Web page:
The 23rd of October 1968 – Springfield, Illinois

(found on a desk by the lamp that had been turned off in a dark room where the lights had been all turned out in a house without wires in a town without electricity in a world that was in the process of dying-to-be-reborn)

Oh Dear Dana,

How heavy nothing feels. What a weight the night has, when the night has come. My shoulders droop when there is nothing for them to carry.

And carry is the prize, and carry is the way to live, carry weight and do, perform.

The stone has slipped, and I have fallen. The world has come loose. I can, for once, stand straight and tall, without having to shield my eyes from the glare of the sun, cover my ears from the boom of the announcer’s voice, announcing my name.

I was the hero from the sky. I was the marauder in the ring. I had the pressure on my spine, butterflies in my gut, fluttering.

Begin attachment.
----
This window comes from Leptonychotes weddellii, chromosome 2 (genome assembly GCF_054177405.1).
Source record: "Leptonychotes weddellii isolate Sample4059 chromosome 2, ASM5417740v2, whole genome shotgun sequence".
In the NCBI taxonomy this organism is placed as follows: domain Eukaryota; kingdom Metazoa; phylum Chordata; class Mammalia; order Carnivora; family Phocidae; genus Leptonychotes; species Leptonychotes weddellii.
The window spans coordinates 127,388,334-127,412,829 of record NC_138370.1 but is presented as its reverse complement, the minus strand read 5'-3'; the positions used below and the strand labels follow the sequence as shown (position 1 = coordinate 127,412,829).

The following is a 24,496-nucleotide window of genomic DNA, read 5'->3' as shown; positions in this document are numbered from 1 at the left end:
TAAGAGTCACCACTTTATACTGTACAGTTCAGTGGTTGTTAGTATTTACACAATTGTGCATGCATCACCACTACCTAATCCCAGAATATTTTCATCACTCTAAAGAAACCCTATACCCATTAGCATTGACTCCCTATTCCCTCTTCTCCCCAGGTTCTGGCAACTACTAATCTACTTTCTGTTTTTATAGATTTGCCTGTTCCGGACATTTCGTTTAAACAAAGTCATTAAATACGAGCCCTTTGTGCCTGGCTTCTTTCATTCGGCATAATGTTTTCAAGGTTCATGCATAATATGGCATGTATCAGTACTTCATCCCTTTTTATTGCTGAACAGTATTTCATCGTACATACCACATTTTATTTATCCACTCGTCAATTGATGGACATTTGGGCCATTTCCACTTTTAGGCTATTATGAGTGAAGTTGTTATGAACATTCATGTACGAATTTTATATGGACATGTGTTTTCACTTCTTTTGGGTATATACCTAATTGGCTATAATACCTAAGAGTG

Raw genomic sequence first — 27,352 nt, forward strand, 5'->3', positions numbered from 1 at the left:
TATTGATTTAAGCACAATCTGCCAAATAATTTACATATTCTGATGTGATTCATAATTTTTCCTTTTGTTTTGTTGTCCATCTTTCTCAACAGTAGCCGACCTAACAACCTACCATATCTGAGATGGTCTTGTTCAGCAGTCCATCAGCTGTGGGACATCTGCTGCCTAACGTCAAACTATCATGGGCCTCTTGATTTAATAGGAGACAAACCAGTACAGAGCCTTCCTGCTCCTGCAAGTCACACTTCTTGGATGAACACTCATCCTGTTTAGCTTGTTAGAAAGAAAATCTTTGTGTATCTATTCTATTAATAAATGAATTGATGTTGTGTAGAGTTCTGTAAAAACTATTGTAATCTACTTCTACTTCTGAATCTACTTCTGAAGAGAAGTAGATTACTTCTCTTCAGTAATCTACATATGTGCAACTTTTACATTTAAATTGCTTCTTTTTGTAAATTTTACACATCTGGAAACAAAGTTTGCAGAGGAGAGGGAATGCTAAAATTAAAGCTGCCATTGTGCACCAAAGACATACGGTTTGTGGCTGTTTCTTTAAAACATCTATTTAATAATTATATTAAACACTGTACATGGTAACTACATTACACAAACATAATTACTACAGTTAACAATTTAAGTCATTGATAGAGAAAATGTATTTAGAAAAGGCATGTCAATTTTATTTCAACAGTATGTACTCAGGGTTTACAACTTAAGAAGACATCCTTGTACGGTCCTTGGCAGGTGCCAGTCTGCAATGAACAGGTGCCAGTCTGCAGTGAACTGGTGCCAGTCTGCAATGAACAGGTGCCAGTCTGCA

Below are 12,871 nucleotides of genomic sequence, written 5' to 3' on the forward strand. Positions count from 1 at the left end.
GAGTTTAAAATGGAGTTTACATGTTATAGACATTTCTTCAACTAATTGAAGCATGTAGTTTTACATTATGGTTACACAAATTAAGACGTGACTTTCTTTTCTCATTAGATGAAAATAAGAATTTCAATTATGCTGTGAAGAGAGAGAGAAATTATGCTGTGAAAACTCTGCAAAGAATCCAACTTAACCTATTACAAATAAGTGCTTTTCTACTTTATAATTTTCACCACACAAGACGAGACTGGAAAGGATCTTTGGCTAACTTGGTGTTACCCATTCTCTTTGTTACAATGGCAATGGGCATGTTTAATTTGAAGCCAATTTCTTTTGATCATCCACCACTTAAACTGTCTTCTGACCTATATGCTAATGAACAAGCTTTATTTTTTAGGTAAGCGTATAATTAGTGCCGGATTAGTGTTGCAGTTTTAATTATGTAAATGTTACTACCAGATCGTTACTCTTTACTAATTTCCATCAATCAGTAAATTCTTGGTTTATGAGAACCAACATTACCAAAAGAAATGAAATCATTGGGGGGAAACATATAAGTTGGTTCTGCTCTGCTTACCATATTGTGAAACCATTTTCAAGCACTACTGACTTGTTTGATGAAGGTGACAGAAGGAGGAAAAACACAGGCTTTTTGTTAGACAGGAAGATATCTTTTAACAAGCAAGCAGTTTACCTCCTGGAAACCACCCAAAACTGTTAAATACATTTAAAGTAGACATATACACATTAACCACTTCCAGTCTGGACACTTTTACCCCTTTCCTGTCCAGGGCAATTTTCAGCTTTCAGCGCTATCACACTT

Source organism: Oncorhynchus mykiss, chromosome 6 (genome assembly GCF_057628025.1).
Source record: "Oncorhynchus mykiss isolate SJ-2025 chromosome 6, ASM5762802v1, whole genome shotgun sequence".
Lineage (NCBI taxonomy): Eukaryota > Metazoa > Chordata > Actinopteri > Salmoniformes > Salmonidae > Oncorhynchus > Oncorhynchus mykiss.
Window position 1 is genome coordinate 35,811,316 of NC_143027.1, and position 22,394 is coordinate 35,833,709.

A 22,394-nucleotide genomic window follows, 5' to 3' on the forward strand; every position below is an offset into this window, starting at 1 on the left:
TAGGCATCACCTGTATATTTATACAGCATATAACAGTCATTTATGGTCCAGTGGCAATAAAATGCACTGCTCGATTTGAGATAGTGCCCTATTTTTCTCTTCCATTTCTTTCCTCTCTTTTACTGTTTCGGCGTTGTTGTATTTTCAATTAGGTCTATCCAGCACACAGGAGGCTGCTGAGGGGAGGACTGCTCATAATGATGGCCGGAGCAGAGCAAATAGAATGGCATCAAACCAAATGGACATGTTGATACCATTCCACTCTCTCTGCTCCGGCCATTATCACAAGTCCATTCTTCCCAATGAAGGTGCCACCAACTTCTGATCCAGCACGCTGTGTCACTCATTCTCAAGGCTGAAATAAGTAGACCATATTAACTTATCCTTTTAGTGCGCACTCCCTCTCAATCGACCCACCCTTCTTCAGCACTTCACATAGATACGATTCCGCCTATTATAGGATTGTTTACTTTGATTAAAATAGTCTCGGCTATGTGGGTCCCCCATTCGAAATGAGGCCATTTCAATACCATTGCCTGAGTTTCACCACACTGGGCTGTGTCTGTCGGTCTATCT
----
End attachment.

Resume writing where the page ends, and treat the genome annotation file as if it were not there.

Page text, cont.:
I played it well – the part, the costume, the mask and painted face. I made a good show of it, had a good run at it.

The trophy escaped the grasp, always just beyond fingertips.

But what are trophies? What is the purpose of an ending, let alone a good one? We are here to live and breathe, of course, to die. We are here to accumulate, but to enjoy accumulation for no purpose. Nothing comes with us beyond, after. But you can pause and think and smile. And you will go insane.

Of course the loss is bitter, of course the weight of nothing presses down. But we cannot carry always everywhere.

Let the shoulders sag. It is time to rest.

All the Best,

Francis

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